08 February 2015

Moms and Tots at the Family History Center

Family History Centers are branches of FamilySearch and
the Family History Library in Salt Lake City, Utah. Their
goal is to provide resources to assist in the research and
study of your genealogy and family history.
The LDS Family History Centers scattered throughout the world vary in size and staff, but we are all encouraged to make our patrons feel warmly welcomed. One fairly new way of accomplishing this goal is to welcome family members of all ages, even mothers with small children. Some centers have established a time and a day for these mothers to bring their preschoolers in to have their own family history experience while the moms do research.

Are we serious about the word "family" in our Family History Centers? Hopefully, yes. Our center has invited moms and "tots" to the center for an hour every Monday morning. It's been exciting to develop curriculum for these preschool children that will keep them happy and busy while their mothers work in the next room. It's not enough just to babysit. We want to give the children a taste of family history for themselves. As we try these ideas, I would like to share them with others who may want to try something similar in their own centers.

Family Trees
Principle: People are stronger when they are united in families.
Scriptures: Romans 12:5 So we, being many, are one body in Christ, and every one members one of another.
2 Nephi 1:21 . . . be determined in one mind and in one heart, united in all things, that ye may not come down into captivity;

Show the children one craft stick (popsicle stick). Ask them if they could break it. Let a child break the stick. Show them two sticks. Can anyone break two sticks together? How about three, etc. Explain that each stick could represent someone in their family. When the family members stick together, they cannot be broken.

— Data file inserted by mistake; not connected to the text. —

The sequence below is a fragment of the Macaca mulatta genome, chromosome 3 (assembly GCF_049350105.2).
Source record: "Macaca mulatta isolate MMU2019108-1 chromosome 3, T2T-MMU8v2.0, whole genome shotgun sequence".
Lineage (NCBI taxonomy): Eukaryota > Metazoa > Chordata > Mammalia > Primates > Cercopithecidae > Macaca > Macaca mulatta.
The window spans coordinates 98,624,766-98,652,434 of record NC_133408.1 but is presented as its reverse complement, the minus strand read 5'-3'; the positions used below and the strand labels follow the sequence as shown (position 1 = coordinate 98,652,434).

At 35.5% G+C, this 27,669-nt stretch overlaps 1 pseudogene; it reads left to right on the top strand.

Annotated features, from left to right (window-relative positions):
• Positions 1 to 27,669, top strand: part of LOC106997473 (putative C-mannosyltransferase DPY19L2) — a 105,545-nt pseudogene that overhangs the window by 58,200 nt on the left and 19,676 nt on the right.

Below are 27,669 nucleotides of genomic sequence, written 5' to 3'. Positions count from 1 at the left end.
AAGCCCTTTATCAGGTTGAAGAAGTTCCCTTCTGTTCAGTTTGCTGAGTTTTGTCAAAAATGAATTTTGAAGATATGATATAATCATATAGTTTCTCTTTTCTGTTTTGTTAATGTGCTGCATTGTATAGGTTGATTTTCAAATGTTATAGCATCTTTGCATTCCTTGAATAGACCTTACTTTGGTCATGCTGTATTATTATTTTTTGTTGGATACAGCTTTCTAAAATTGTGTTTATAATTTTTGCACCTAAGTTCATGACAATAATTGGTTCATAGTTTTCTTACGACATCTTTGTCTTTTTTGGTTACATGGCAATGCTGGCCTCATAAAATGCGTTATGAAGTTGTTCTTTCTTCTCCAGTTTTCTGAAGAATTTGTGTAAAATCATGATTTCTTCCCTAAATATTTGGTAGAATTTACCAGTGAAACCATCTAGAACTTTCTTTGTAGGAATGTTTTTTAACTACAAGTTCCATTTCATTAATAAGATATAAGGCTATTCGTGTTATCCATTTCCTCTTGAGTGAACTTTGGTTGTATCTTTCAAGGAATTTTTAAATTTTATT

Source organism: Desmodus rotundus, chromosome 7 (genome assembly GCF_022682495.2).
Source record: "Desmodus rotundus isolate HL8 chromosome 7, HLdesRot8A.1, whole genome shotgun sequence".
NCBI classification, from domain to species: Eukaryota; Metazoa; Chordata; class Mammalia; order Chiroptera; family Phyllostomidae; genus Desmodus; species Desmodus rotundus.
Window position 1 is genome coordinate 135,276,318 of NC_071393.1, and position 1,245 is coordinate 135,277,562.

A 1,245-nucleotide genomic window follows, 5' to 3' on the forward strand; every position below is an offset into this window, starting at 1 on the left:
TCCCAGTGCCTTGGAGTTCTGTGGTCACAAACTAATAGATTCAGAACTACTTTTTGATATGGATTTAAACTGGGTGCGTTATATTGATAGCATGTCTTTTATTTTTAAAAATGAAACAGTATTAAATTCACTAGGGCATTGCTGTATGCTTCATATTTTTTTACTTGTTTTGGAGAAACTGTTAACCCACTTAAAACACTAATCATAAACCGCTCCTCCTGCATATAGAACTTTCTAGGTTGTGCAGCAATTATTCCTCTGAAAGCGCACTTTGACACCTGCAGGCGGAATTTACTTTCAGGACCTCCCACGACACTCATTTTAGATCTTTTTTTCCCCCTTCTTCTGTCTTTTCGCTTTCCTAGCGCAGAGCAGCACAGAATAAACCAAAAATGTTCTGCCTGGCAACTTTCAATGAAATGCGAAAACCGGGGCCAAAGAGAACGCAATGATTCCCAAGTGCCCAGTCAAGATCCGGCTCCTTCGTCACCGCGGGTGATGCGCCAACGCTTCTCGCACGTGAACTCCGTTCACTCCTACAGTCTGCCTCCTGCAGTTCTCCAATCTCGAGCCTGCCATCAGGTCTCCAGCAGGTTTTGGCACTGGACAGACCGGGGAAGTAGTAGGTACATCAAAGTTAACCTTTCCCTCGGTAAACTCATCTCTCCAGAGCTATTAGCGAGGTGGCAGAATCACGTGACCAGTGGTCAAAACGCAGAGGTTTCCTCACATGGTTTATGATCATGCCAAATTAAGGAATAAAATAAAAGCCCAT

Talking time
An important part of any preschool curriculum is time to talk with the children. They talk together and individually with the instructors. Talking increases vocabulary and prepares a child for reading. In this lesson, we talk about trees and how they are symbols of strength and growth. Family trees can look like real trees with names or pictures of the people in the family. We show them examples of different family trees. The children sing about their families. We read stories about families. We talk about grandmas and grandpas and aunts, uncles and cousins.

1. Give each child several craft sticks to represent family members. Let them draw eyes and mouth on the sticks or color them. Or you may help them write the names of each family member on the sticks. Tape them together for strength.
Through games, activities, songs, and talking time, 
there is much that preschool children can learn about 
Family History. 
2. Draw pictures of family members or help the children write their family members' names on a paper family tree with framed spaces. There are several online.
3. Play games like Ring around the Roses or London Bridge to illustrate unity and strength. Talk about how these games were played by their grandparents or parents.
4. Walk outdoors and observe and talk about trees.
5. Sing "I Have a Family Tree."
6. Visit your local library for picture books about families. Choose books with large pictures and not too much text.

Culminating Activity
There is a large tree on the wall where the children meet. (It is a bulletin board tree from Carson-Dellosa.) When the mothers come to pick up their child, he or she has the opportunity to put a leaf on our tree with the person's name on it that their mom has been working on. When the person's information is complete enough for temple ordinances, an apple is prepared with his or her name and the child hangs the apple on our tree. This is our Tree of Life. The fruit represents the love of God - our relationship with Heavenly Father, Jesus Christ and the Holy Spirit. Our relationship and our ancestors' relationship with our Eternal Family also brings us strength in unity and oneness. This tree will remain on the wall and gradually increase its number of leaves and fruit as time passes.


  1. I love this Joy. Books I would bring...."The Relatives Came" and "All the Places to Love". My two favorite family history books...besides the ones you helped write, of course. ;)